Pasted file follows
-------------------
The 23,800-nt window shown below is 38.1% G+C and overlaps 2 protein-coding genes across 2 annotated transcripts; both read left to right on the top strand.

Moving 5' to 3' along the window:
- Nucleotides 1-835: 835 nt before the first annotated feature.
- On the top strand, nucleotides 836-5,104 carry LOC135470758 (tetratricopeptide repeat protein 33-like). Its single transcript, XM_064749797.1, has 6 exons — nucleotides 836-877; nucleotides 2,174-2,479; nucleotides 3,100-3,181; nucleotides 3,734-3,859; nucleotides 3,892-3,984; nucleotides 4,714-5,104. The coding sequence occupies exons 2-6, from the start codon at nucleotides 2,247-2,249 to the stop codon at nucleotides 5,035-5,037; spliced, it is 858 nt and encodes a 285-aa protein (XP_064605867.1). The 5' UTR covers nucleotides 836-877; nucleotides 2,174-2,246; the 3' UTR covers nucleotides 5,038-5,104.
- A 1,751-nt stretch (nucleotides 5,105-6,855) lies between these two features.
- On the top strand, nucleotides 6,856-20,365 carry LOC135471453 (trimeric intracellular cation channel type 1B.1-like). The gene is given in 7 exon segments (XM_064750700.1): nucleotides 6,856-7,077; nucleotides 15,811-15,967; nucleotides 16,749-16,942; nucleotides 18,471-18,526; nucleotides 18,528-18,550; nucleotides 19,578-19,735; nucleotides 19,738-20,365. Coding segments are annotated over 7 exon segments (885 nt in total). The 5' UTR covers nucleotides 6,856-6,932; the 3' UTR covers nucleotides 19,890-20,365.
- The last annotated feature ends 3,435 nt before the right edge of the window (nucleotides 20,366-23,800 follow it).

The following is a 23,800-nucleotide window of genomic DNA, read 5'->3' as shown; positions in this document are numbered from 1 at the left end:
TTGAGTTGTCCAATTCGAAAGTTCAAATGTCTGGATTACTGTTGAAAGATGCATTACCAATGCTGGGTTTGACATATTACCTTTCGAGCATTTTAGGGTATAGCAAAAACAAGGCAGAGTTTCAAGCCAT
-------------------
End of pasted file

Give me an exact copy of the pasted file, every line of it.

The 23,800-nt window shown below is 38.1% G+C and overlaps 2 protein-coding genes across 2 annotated transcripts; both read left to right on the top strand.

Moving 5' to 3' along the window:
- Nucleotides 1-835: 835 nt before the first annotated feature.
- On the top strand, nucleotides 836-5,104 carry LOC135470758 (tetratricopeptide repeat protein 33-like). Its single transcript, XM_064749797.1, has 6 exons — nucleotides 836-877; nucleotides 2,174-2,479; nucleotides 3,100-3,181; nucleotides 3,734-3,859; nucleotides 3,892-3,984; nucleotides 4,714-5,104. The coding sequence occupies exons 2-6, from the start codon at nucleotides 2,247-2,249 to the stop codon at nucleotides 5,035-5,037; spliced, it is 858 nt and encodes a 285-aa protein (XP_064605867.1). The 5' UTR covers nucleotides 836-877; nucleotides 2,174-2,246; the 3' UTR covers nucleotides 5,038-5,104.
- A 1,751-nt stretch (nucleotides 5,105-6,855) lies between these two features.
- On the top strand, nucleotides 6,856-20,365 carry LOC135471453 (trimeric intracellular cation channel type 1B.1-like). The gene is given in 7 exon segments (XM_064750700.1): nucleotides 6,856-7,077; nucleotides 15,811-15,967; nucleotides 16,749-16,942; nucleotides 18,471-18,526; nucleotides 18,528-18,550; nucleotides 19,578-19,735; nucleotides 19,738-20,365. Coding segments are annotated over 7 exon segments (885 nt in total). The 5' UTR covers nucleotides 6,856-6,932; the 3' UTR covers nucleotides 19,890-20,365.
- The last annotated feature ends 3,435 nt before the right edge of the window (nucleotides 20,366-23,800 follow it).

The following is a 23,800-nucleotide window of genomic DNA, read 5'->3' as shown; positions in this document are numbered from 1 at the left end:
TTGAGTTGTCCAATTCGAAAGTTCAAATGTCTGGATTACTGTTGAAAGATGCATTACCAATGCTGGGTTTGACATATTACCTTTCGAGCATTTTAGGGTATAGCAAAAACAAGGCAGAGTTTCAAGCCAT